Floodwater may be contaminated, so it is important to thoroughly clean and disinfect flood-soiled clothing to kill harmful bacteria. Prompt attention may save much of your clothing that has been damaged by floodwaters. If possible, do not let the floodwater and mud dry in shoes or garments.
- Check the care label to make sure garments are washable.
- If labeled hand washable only, then hand wash. Do not put into the washing machine.
- If garment is dry, brush off loose dirt and residue.
- Rinse in clean, cool water to remove mud and floodwater. It takes several rinses until rinse water is clear.
- Work a heavy-duty detergent (liquid) or paste of granule detergent into all stained areas. Let stand 30 minutes.
- Follow care labels and wash with detergent in the hottest water safe for garment. Use bleach if recommended for garment.
- Sanitize with a disinfectant. Always test on a hidden seam to be sure it does not harm the garment. Add to washing machine before adding clothing. Here are some disinfectants to try:
- Liquid chlorine bleach if safe. Do not use on washable wools and silks. Follow directions carefully.
- Pine oil is safe for most washable garments. Do not use on washable wools and silks, since the odor will remain.
- Phenolic is safe for most washable garments. Do not use on washable wools and silks, since the odor will remain.
- Hang garments to dry.
Take to the dry cleaner as soon as possible. Shake and brush well to remove as much dirt as possible. Give the dry cleaner as much information as possible about what caused the damage and the fiber content of the fabric, if you know it.
When dry cleaning service is not available, take the following steps:
Garments Still Damp with Muddy Water
- Rinse in cold water to remove water-soluble, clay-type soil. Rinse garment as quickly as possible to avoid bleeding of dyes and to lessen shrinkage.
- Gently squeeze out water and shake out wrinkles. Rolling in dry towels helps remove extra water.
- Place garment on hanger and dry in cool air, or smooth it out on flat surface to dry.
Partly Wet Garments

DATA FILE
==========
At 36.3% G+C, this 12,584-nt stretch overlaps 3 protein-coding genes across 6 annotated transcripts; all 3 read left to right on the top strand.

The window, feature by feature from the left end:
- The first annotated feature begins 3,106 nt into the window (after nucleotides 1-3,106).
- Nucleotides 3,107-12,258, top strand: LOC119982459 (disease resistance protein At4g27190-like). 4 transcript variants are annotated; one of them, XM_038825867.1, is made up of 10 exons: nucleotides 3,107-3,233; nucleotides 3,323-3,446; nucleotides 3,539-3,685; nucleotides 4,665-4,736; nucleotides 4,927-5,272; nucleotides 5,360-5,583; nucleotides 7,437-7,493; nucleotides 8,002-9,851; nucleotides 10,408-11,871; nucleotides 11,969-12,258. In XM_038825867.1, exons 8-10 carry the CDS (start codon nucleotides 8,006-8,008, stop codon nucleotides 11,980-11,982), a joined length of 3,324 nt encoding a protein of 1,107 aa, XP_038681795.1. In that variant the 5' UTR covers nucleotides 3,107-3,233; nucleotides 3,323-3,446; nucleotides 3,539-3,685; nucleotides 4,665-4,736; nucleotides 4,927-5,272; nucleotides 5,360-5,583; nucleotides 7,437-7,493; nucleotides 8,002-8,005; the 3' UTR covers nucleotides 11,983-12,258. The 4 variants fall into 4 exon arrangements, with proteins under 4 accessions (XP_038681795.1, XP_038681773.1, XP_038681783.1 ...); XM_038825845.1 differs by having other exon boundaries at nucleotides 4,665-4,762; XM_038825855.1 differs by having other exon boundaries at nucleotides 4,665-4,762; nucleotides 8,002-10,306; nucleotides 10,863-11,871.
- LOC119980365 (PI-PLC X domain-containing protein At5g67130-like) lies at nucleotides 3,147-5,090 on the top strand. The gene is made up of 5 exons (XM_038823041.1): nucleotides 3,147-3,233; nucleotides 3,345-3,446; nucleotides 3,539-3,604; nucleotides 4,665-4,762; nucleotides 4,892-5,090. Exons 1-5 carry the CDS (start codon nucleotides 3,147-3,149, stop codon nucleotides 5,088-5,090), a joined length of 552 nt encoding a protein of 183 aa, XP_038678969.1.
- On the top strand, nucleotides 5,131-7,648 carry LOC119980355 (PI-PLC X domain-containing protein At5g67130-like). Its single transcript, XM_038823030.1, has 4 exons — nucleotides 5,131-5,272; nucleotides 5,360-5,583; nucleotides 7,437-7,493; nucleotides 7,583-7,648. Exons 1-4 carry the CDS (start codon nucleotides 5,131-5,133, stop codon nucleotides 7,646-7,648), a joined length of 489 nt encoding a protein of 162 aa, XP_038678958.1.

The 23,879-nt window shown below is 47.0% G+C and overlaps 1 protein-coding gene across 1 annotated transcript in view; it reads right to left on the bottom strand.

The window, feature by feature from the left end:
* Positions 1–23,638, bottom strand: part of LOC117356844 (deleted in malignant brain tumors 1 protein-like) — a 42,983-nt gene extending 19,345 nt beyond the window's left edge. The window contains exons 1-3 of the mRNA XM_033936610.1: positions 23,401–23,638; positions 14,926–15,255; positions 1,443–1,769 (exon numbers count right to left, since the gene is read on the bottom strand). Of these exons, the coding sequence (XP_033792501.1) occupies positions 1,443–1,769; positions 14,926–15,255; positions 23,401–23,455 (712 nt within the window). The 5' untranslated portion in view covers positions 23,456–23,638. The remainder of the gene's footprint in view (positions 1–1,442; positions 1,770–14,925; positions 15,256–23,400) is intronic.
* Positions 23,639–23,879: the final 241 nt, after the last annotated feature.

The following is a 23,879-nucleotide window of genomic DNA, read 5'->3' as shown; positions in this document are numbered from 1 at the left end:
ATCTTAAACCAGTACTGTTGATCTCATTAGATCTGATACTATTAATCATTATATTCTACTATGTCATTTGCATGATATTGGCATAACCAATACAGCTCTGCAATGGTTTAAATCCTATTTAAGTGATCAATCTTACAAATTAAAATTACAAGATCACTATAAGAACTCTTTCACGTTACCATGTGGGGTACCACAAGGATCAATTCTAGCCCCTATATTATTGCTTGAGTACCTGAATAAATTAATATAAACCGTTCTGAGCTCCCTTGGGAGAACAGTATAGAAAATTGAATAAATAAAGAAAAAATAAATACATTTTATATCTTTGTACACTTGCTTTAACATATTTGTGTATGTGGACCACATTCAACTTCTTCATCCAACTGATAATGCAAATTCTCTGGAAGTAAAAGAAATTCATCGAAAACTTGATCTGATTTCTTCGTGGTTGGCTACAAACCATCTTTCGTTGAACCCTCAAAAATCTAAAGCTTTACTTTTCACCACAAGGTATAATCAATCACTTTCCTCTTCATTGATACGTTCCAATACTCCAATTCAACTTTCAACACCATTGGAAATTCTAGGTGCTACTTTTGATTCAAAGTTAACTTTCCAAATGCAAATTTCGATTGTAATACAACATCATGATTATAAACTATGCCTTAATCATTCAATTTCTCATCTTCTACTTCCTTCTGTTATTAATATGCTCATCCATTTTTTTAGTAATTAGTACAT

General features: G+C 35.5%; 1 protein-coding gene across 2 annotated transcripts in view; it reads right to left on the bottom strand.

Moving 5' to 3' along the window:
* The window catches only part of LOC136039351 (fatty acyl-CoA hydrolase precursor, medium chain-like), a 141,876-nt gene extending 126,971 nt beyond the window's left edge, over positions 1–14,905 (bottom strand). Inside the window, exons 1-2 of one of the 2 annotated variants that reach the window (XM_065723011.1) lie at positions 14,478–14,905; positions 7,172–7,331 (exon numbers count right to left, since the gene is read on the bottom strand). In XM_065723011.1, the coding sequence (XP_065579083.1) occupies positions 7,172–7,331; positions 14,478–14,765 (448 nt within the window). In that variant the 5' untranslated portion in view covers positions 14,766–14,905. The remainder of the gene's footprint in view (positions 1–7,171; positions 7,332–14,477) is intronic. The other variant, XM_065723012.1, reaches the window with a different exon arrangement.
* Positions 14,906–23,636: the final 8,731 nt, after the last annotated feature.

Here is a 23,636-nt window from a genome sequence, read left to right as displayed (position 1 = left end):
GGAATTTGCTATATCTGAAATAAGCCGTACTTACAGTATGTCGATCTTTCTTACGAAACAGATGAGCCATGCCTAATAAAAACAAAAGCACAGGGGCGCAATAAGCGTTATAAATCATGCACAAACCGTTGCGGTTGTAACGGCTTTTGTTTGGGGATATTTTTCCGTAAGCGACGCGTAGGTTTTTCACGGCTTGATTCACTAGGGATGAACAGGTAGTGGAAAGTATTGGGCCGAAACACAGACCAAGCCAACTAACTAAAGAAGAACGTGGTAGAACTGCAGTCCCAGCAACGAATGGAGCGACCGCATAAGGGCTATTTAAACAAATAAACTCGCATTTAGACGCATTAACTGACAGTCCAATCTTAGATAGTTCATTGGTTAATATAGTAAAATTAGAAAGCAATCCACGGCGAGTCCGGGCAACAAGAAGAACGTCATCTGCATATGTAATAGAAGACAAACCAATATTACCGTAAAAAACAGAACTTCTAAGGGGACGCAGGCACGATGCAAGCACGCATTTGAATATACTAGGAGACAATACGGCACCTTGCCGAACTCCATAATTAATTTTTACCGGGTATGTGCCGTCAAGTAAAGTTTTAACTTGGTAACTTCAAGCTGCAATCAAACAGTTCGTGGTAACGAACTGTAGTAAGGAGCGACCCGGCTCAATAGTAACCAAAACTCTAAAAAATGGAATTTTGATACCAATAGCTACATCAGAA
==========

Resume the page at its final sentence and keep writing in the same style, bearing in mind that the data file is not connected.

- Try to rinse out the wet portion without dipping the entire garment in cold water. If you can’t do this without leaving a strong stain line, dip the entire garment.
- Shake out wrinkles and dry in cool air.
Dry Garments with Soil in Them
The soil may be difficult to remove. Shake well to remove as much soil as possible before sending to the dry cleaner.
Wet Garments But Not Soiled
Dry in cool air to prevent mildew and transfer of dye.
- Go outside to brush off garment.
- Rub liquid (or paste of granular) detergent into stain.
- Launder using detergent and bleach (follow care label) and hottest water safe for fabric. Some mildew may be too severe to be removed.
Leather and Suede Garments and Accessories
Allow leather and suede garments, shoes, belts, and handbags to dry away from direct heat. Then do the following:
- Brush off as much mud as possible.
- Use mild soapsuds and cool water to wipe off remaining dirt.
- Rinse with clean water and wipe gently with clean cloth until you remove all dirt. Do not get the leather or suede too wet while cleaning.
- Stuff shoes, handbags, and sleeves with paper so they will hold their shape.
- Dry away from sun and heat.
- Clean with saddle soap.
- Use an oil for leather or suede to soften and prevent stiffening. This oil may darken the leather, so check before using.
- Use a suede brush to restore its original appearance. Brush in only one direction.
Used by permission of the Mississippi State University Extension Service.